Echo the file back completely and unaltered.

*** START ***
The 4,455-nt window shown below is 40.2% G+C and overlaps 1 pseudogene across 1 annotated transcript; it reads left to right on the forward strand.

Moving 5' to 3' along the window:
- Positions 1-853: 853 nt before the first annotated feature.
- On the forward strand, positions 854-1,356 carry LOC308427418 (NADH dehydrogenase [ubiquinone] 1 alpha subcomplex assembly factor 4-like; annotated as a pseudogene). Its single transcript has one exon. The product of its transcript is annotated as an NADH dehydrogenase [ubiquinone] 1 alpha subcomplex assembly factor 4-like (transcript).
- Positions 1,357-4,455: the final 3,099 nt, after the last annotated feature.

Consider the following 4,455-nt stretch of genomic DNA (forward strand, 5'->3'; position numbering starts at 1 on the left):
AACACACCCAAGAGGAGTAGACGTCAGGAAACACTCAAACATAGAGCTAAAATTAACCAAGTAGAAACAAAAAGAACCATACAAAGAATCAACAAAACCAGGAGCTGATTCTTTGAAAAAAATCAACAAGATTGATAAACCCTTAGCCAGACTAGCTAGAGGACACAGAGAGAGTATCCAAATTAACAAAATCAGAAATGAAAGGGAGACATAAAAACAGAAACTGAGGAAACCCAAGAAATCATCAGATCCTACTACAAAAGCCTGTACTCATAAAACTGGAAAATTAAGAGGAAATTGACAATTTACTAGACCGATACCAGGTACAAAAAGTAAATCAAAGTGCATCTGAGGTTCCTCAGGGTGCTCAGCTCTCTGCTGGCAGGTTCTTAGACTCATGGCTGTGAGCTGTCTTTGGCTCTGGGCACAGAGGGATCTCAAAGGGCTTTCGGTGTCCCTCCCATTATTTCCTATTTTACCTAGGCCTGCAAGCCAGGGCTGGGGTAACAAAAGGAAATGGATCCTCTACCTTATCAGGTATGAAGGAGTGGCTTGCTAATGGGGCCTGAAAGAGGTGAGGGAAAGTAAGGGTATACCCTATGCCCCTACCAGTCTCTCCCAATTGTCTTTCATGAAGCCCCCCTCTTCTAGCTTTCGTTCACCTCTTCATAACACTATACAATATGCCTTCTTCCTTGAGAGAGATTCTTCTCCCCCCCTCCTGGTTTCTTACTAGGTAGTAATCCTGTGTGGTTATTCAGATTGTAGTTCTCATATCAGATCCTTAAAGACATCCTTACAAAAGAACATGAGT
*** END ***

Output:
The 4,455-nt window shown below is 40.2% G+C and overlaps 1 pseudogene across 1 annotated transcript; it reads left to right on the forward strand.

Moving 5' to 3' along the window:
- Positions 1-853: 853 nt before the first annotated feature.
- On the forward strand, positions 854-1,356 carry LOC308427418 (NADH dehydrogenase [ubiquinone] 1 alpha subcomplex assembly factor 4-like; annotated as a pseudogene). Its single transcript has one exon. The product of its transcript is annotated as an NADH dehydrogenase [ubiquinone] 1 alpha subcomplex assembly factor 4-like (transcript).
- Positions 1,357-4,455: the final 3,099 nt, after the last annotated feature.

Consider the following 4,455-nt stretch of genomic DNA (forward strand, 5'->3'; position numbering starts at 1 on the left):
AACACACCCAAGAGGAGTAGACGTCAGGAAACACTCAAACATAGAGCTAAAATTAACCAAGTAGAAACAAAAAGAACCATACAAAGAATCAACAAAACCAGGAGCTGATTCTTTGAAAAAAATCAACAAGATTGATAAACCCTTAGCCAGACTAGCTAGAGGACACAGAGAGAGTATCCAAATTAACAAAATCAGAAATGAAAGGGAGACATAAAAACAGAAACTGAGGAAACCCAAGAAATCATCAGATCCTACTACAAAAGCCTGTACTCATAAAACTGGAAAATTAAGAGGAAATTGACAATTTACTAGACCGATACCAGGTACAAAAAGTAAATCAAAGTGCATCTGAGGTTCCTCAGGGTGCTCAGCTCTCTGCTGGCAGGTTCTTAGACTCATGGCTGTGAGCTGTCTTTGGCTCTGGGCACAGAGGGATCTCAAAGGGCTTTCGGTGTCCCTCCCATTATTTCCTATTTTACCTAGGCCTGCAAGCCAGGGCTGGGGTAACAAAAGGAAATGGATCCTCTACCTTATCAGGTATGAAGGAGTGGCTTGCTAATGGGGCCTGAAAGAGGTGAGGGAAAGTAAGGGTATACCCTATGCCCCTACCAGTCTCTCCCAATTGTCTTTCATGAAGCCCCCCTCTTCTAGCTTTCGTTCACCTCTTCATAACACTATACAATATGCCTTCTTCCTTGAGAGAGATTCTTCTCCCCCCCTCCTGGTTTCTTACTAGGTAGTAATCCTGTGTGGTTATTCAGATTGTAGTTCTCATATCAGATCCTTAAAGACATCCTTACAAAAGAACATGAGT